Thursday, July 17th, 2014
Baton Rouge, Louisiana
Why are Property Insurance Rates Going Up in Louisiana?
What on earth is happening out there? Is a major hurricane churning in the Gulf and taking dead aim at Louisiana? Is the Mighty Mississippi on the verge of overflowing its levees and about to flood thousands of acres, driving hundreds of thousands from their homes? Something drastic must be up. After all, State Farm Insurance Company just raised its rates on Louisiana homeowners by as much as 20%.
Note that I said that State Farm raised its rates. In most states, insurance companies are subject to a pre-approval process wherein the insurance department determines if the increase is warranted, so that the property owner can be assured that the increase is both fair and necessary. But Louisiana is different. In the Bayou State, insurance companies are not required to get rate increases pre-approved. So the answer to the question of how come big insurance companies can stick it to homeowners, whether or not such an increase is justified, is simply this — they do it because they can.
Back in the days when I served as Louisiana Insurance Commissioner, I worked with Texas Commissioner Bob Hunter on a variety of insurance issues affecting our respective states. Currently, he’s the Insurance Director for the Consumer Federation of America. I called him to get his view on the dramatically rising property insurance rates in Louisiana. “Puzzling,” he said. “A real outlier. Maybe a slight increase because of inflation. But such a big increase is really questionable.”
The national insurance reporting publications indicate why property insurance rates should be going down, not up. The FPN Insurance Journal reported that natural catastrophes caused less than half the damage this year compared to the past 10 year average. USA Today reports that we are experiencing one of the quietest years for hurricanes and other national disasters in many years. The Insurance Journal reported that insurance companies nationwide have seen rate reductions in the past three years. Continue Reading…………….
°When the news reports a Massive storm begins trek across midwest, it’s a safe bet that the nation’s disaster assistance funds will be tapped:
As a monster storm began to bear down on the middle of the nation Tuesday, those in its frigid and dangerous path could only hope it wouldn’t live up to the hype.
The storm threatened to leave up to a third of the nation covered in a hodge-podge of brutal winter weather. Its reach was impressive: Snow and ice could fall along a 2,000-mile stretch from Colorado to Maine, tornadoes were possible in the South, and the weather was disrupting millions of people from Super Bowl travelers to schoolchildren.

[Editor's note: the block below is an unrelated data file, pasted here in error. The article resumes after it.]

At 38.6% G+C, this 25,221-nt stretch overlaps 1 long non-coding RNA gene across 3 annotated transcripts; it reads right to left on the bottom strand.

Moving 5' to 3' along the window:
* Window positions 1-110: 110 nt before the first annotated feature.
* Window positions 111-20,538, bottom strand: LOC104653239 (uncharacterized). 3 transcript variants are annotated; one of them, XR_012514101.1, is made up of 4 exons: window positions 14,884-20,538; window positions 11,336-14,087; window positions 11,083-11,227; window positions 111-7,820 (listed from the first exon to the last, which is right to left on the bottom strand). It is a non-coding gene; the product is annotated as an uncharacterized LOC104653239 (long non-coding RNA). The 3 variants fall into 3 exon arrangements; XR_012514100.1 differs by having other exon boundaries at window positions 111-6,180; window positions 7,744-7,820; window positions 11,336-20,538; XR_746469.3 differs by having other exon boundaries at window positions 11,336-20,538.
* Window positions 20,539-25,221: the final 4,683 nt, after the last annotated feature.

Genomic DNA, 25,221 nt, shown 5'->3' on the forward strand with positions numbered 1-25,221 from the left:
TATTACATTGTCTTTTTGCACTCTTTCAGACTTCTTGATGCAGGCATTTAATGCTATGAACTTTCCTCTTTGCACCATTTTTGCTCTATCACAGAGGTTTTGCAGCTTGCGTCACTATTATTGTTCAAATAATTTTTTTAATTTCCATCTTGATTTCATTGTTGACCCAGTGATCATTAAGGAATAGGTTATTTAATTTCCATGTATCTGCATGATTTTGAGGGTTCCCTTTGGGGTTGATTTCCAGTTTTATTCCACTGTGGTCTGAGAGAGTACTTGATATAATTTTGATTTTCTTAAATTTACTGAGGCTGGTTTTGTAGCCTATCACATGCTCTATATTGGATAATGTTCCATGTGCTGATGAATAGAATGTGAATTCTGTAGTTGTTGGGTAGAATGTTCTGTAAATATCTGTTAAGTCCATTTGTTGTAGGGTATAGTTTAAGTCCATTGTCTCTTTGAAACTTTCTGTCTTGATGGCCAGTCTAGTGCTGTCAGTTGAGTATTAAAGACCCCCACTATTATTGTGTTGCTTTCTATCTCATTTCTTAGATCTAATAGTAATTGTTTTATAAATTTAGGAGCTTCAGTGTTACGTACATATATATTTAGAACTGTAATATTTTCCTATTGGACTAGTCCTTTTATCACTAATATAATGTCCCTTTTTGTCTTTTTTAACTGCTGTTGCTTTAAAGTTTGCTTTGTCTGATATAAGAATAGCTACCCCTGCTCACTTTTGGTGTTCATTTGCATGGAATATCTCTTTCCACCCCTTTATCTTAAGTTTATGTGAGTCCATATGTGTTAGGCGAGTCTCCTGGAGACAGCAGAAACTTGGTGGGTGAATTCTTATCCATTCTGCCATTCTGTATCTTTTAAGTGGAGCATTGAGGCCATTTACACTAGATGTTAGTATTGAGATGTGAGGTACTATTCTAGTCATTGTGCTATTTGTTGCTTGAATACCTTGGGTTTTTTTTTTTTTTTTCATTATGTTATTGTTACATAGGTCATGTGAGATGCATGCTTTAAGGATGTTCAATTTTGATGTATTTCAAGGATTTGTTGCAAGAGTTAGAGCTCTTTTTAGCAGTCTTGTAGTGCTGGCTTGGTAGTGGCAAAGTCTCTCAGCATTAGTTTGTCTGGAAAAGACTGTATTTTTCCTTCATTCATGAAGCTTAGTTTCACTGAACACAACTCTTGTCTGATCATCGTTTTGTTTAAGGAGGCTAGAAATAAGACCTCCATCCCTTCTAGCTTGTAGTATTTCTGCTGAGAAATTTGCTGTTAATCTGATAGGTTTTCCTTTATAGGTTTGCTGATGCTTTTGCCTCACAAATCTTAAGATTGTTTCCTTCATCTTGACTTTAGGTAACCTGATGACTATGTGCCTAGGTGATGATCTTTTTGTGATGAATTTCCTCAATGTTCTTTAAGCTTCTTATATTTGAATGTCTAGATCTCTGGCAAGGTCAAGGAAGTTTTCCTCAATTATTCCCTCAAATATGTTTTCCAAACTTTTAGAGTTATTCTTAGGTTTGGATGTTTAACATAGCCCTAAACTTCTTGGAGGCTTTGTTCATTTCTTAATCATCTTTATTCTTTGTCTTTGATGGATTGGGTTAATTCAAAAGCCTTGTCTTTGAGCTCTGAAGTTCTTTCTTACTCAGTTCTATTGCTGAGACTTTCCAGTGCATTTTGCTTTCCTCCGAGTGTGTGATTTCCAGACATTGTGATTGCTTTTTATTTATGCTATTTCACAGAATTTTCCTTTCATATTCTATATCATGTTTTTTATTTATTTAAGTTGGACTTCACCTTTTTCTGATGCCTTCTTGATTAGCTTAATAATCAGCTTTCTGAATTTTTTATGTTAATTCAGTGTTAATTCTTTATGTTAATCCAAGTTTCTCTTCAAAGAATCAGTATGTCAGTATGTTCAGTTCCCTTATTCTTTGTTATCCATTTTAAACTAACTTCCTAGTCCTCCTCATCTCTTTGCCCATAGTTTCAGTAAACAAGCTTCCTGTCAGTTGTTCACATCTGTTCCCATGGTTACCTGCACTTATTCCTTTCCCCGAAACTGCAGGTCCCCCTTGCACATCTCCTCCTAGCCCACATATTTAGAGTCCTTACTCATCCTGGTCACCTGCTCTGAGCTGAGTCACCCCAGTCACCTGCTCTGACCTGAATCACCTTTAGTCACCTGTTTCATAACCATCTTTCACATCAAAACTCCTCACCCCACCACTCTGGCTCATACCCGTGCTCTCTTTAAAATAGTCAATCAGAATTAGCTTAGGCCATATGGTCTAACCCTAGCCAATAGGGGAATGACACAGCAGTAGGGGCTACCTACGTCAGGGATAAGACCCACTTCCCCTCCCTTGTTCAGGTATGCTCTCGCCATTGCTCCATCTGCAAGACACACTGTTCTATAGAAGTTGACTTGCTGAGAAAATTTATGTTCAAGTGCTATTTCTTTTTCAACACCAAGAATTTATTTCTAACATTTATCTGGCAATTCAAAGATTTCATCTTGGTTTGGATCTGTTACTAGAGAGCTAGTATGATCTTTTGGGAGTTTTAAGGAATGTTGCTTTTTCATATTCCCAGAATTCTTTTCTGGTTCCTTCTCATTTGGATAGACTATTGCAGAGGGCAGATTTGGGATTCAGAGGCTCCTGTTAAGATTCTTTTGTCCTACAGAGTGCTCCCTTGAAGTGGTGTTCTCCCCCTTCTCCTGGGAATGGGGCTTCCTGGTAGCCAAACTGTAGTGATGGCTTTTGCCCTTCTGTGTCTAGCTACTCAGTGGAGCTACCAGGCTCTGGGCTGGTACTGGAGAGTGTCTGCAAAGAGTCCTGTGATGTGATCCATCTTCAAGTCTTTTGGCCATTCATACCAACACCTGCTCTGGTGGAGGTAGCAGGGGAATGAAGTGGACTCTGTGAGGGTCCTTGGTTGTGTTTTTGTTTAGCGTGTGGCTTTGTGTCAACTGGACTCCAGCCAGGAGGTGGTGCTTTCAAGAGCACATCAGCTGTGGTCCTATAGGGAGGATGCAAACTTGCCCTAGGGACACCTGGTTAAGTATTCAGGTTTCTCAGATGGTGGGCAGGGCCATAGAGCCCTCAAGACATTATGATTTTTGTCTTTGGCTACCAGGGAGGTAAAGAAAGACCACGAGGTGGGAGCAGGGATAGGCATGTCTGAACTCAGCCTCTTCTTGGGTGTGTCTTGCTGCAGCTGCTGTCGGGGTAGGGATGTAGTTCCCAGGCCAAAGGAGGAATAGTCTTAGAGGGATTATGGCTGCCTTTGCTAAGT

Saturday here was a glorious 72° of sunshine! The weather this storm is bringing, however, is an entirely different matter. Continue reading
Hat tip Naked Capitalism links
The insurance industry just seems to get demolished by the Wall Street Bankers.
In the American Banker, by Jeff Horwitz
Evidence of abuses and self-dealing in the force-placed insurance industry suggests that there may be far larger problems in how servicers are handling distressed loans than the sloppy document recording that has been the recent focus of industry woes.
Behind banks’ servicing insurance practices lie conflicts of interest that align servicers and their insurer partners against borrowers and investors. Bank of America Corp. owns a force-placed insurance subsidiary, and most other major servicers receive commissions or reinsurance fees on the very same policies they purchase on investors’ and borrowers’ behalf. Continue reading
Pearl River Communicty College, well outside of the flood zone, took almost 5 years to collect from their bad faith insurer. They would represent the classic example of the type of enterprises that should have a representative in attendance. Hat tip to Rutgers Law Professor Jay Feinman, author of Delay Deny Defend and a friend to Slabbed. Wish we could be there Jay! ~ sop
Record-breaking temperatures are expected to continue this week after one Mississippian died over the weekend as a result of the heat…The temperature in Jackson is expected to break 100 today and Tuesday with the heat index between 105 and 110 degrees…”The normal for this time of year is around 92 degrees…You definitely can consider this a heat wave.”
At the moment (7:23 am), the temperature here is 82° – and even hotter “under the collar”: